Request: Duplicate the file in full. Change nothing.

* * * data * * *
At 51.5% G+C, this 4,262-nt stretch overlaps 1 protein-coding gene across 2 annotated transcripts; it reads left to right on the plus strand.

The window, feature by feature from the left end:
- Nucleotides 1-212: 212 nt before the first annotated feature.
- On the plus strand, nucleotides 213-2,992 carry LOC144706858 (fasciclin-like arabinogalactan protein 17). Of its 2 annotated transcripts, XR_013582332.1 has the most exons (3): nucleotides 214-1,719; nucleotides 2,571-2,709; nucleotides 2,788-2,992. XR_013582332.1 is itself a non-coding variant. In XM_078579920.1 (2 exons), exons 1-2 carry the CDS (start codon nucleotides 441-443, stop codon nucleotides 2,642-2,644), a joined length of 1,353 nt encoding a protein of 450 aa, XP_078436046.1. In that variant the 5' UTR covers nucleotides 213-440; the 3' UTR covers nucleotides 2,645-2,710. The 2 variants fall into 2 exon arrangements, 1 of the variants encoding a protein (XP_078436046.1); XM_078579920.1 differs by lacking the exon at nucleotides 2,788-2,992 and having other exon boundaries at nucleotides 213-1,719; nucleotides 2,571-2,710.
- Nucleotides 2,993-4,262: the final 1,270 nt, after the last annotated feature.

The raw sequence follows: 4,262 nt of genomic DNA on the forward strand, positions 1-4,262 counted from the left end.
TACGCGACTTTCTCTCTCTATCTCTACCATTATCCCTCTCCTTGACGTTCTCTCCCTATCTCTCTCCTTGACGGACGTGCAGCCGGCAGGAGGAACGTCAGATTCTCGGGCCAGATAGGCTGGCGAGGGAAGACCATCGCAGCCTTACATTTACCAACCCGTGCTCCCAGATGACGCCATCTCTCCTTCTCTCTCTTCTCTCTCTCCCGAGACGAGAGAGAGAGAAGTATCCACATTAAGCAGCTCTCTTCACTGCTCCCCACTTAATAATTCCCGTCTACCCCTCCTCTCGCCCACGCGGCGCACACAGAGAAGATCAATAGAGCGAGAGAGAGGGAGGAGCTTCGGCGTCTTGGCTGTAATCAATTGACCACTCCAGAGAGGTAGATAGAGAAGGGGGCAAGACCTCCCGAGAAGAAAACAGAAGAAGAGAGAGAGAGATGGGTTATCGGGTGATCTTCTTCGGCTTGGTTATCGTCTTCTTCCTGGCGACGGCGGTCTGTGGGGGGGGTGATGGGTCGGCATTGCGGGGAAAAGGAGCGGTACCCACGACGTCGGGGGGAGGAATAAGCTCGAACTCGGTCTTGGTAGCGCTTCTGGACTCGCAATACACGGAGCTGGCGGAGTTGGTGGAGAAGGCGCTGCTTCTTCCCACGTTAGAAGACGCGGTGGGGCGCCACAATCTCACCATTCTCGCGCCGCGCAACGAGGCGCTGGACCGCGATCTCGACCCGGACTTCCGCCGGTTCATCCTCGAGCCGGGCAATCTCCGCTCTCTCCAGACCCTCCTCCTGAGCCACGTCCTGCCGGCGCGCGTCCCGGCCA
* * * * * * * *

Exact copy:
At 51.5% G+C, this 4,262-nt stretch overlaps 1 protein-coding gene across 2 annotated transcripts; it reads left to right on the plus strand.

The window, feature by feature from the left end:
- Nucleotides 1-212: 212 nt before the first annotated feature.
- On the plus strand, nucleotides 213-2,992 carry LOC144706858 (fasciclin-like arabinogalactan protein 17). Of its 2 annotated transcripts, XR_013582332.1 has the most exons (3): nucleotides 214-1,719; nucleotides 2,571-2,709; nucleotides 2,788-2,992. XR_013582332.1 is itself a non-coding variant. In XM_078579920.1 (2 exons), exons 1-2 carry the CDS (start codon nucleotides 441-443, stop codon nucleotides 2,642-2,644), a joined length of 1,353 nt encoding a protein of 450 aa, XP_078436046.1. In that variant the 5' UTR covers nucleotides 213-440; the 3' UTR covers nucleotides 2,645-2,710. The 2 variants fall into 2 exon arrangements, 1 of the variants encoding a protein (XP_078436046.1); XM_078579920.1 differs by lacking the exon at nucleotides 2,788-2,992 and having other exon boundaries at nucleotides 213-1,719; nucleotides 2,571-2,710.
- Nucleotides 2,993-4,262: the final 1,270 nt, after the last annotated feature.

The raw sequence follows: 4,262 nt of genomic DNA on the forward strand, positions 1-4,262 counted from the left end.
TACGCGACTTTCTCTCTCTATCTCTACCATTATCCCTCTCCTTGACGTTCTCTCCCTATCTCTCTCCTTGACGGACGTGCAGCCGGCAGGAGGAACGTCAGATTCTCGGGCCAGATAGGCTGGCGAGGGAAGACCATCGCAGCCTTACATTTACCAACCCGTGCTCCCAGATGACGCCATCTCTCCTTCTCTCTCTTCTCTCTCTCCCGAGACGAGAGAGAGAGAAGTATCCACATTAAGCAGCTCTCTTCACTGCTCCCCACTTAATAATTCCCGTCTACCCCTCCTCTCGCCCACGCGGCGCACACAGAGAAGATCAATAGAGCGAGAGAGAGGGAGGAGCTTCGGCGTCTTGGCTGTAATCAATTGACCACTCCAGAGAGGTAGATAGAGAAGGGGGCAAGACCTCCCGAGAAGAAAACAGAAGAAGAGAGAGAGAGATGGGTTATCGGGTGATCTTCTTCGGCTTGGTTATCGTCTTCTTCCTGGCGACGGCGGTCTGTGGGGGGGGTGATGGGTCGGCATTGCGGGGAAAAGGAGCGGTACCCACGACGTCGGGGGGAGGAATAAGCTCGAACTCGGTCTTGGTAGCGCTTCTGGACTCGCAATACACGGAGCTGGCGGAGTTGGTGGAGAAGGCGCTGCTTCTTCCCACGTTAGAAGACGCGGTGGGGCGCCACAATCTCACCATTCTCGCGCCGCGCAACGAGGCGCTGGACCGCGATCTCGACCCGGACTTCCGCCGGTTCATCCTCGAGCCGGGCAATCTCCGCTCTCTCCAGACCCTCCTCCTGAGCCACGTCCTGCCGGCGCGCGTCCCGGCCA